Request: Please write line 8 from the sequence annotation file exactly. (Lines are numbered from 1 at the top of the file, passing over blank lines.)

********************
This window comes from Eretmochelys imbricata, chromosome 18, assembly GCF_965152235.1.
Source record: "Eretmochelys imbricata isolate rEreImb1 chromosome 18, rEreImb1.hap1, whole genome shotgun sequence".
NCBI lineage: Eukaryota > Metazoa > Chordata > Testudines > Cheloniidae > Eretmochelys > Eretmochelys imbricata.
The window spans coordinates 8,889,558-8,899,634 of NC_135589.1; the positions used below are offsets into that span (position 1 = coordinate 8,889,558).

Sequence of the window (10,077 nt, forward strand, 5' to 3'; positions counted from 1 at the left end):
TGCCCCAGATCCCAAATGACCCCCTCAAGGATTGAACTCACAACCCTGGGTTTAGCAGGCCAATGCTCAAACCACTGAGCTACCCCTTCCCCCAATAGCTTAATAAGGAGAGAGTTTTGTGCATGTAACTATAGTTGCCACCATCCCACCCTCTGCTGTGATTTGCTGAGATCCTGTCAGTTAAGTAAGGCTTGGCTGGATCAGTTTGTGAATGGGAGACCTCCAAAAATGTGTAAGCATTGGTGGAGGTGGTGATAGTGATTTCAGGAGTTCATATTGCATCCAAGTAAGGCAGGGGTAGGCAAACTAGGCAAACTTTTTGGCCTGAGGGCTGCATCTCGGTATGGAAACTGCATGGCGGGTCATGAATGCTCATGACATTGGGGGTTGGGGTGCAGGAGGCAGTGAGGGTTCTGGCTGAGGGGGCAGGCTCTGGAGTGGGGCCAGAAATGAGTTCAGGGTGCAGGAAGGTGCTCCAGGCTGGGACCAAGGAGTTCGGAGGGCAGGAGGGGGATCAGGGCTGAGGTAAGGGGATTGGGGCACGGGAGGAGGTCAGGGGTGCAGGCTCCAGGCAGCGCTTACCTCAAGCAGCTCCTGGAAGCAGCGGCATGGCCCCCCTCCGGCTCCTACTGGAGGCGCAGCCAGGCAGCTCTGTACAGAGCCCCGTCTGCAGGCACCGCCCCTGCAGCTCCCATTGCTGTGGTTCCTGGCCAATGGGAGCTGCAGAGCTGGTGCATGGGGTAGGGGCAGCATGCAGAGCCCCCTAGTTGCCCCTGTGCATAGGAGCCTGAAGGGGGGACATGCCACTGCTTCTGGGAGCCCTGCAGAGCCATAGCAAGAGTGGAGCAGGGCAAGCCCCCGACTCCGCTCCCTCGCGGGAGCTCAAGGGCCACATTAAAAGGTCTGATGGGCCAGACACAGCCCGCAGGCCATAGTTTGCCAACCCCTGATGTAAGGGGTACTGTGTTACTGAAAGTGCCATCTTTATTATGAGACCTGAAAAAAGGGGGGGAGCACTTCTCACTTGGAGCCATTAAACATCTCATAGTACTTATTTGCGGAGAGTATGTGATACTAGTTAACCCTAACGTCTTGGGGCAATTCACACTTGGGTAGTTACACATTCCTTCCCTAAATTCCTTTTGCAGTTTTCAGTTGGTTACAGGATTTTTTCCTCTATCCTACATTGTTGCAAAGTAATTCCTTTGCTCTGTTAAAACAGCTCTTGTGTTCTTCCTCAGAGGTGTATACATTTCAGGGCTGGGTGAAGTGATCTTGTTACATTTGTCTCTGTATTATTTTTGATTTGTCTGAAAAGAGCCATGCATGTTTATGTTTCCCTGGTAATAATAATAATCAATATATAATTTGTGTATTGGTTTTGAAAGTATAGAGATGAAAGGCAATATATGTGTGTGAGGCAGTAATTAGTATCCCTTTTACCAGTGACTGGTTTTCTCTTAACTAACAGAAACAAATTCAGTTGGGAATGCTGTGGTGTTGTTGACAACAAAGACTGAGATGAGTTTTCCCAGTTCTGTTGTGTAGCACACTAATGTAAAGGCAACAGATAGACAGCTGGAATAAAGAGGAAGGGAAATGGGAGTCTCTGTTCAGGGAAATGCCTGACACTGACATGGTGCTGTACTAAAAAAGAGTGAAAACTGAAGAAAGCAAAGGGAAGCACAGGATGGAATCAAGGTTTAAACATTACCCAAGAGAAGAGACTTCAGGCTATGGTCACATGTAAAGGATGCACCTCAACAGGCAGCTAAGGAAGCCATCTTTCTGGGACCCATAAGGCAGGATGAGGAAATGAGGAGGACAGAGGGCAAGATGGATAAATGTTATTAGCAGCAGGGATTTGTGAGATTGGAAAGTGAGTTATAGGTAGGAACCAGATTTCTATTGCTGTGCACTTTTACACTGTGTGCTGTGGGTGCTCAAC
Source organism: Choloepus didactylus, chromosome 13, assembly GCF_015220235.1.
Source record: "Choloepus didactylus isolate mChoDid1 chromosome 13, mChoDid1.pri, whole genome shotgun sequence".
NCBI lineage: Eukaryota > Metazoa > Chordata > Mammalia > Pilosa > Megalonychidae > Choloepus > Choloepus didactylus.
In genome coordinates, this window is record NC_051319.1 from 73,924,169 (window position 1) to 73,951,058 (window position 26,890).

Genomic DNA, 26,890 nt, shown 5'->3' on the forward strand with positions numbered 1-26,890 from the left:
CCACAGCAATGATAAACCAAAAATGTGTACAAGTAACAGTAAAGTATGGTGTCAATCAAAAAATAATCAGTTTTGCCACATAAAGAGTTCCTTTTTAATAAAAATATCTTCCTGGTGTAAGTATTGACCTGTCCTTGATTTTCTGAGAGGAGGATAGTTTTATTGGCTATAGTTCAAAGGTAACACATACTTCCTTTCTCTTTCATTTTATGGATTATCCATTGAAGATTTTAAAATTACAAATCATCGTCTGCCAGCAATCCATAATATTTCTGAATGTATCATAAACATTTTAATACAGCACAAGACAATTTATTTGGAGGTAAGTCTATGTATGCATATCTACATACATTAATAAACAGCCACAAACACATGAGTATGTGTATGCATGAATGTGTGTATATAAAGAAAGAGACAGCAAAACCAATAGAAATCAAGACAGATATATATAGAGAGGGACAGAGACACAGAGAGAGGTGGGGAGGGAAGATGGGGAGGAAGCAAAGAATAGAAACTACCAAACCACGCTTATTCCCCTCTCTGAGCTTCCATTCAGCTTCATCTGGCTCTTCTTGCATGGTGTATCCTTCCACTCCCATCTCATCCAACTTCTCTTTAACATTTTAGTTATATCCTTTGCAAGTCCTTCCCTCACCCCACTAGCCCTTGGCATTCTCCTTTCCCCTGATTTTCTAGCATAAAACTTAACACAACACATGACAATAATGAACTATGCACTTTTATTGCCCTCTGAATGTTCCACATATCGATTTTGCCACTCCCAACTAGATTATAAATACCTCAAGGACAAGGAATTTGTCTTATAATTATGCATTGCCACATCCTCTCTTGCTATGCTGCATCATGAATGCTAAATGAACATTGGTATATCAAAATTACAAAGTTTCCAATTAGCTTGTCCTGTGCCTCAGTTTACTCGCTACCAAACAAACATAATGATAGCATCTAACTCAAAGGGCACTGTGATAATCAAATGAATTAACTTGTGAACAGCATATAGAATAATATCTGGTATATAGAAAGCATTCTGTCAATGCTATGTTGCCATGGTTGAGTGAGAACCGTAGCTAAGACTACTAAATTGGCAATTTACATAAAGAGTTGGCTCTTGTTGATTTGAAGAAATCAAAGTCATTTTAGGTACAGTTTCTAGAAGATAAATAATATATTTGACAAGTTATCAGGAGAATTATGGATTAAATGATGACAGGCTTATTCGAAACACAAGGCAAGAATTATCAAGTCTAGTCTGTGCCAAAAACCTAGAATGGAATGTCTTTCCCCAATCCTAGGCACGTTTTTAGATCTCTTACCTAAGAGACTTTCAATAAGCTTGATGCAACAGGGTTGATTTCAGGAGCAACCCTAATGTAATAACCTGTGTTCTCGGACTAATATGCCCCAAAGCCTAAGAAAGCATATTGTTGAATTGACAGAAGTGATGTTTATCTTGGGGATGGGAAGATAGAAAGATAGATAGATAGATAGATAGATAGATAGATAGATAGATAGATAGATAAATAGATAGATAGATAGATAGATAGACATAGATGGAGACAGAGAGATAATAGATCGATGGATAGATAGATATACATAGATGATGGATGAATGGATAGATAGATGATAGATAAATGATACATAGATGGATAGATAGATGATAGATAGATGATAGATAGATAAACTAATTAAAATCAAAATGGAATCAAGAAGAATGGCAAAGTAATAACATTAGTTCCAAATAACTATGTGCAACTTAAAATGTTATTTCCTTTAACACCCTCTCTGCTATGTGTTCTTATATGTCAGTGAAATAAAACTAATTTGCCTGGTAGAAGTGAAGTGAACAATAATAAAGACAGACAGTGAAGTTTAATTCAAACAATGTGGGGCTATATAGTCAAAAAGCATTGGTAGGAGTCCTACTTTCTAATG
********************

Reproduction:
Source record: "Choloepus didactylus isolate mChoDid1 chromosome 13, mChoDid1.pri, whole genome shotgun sequence".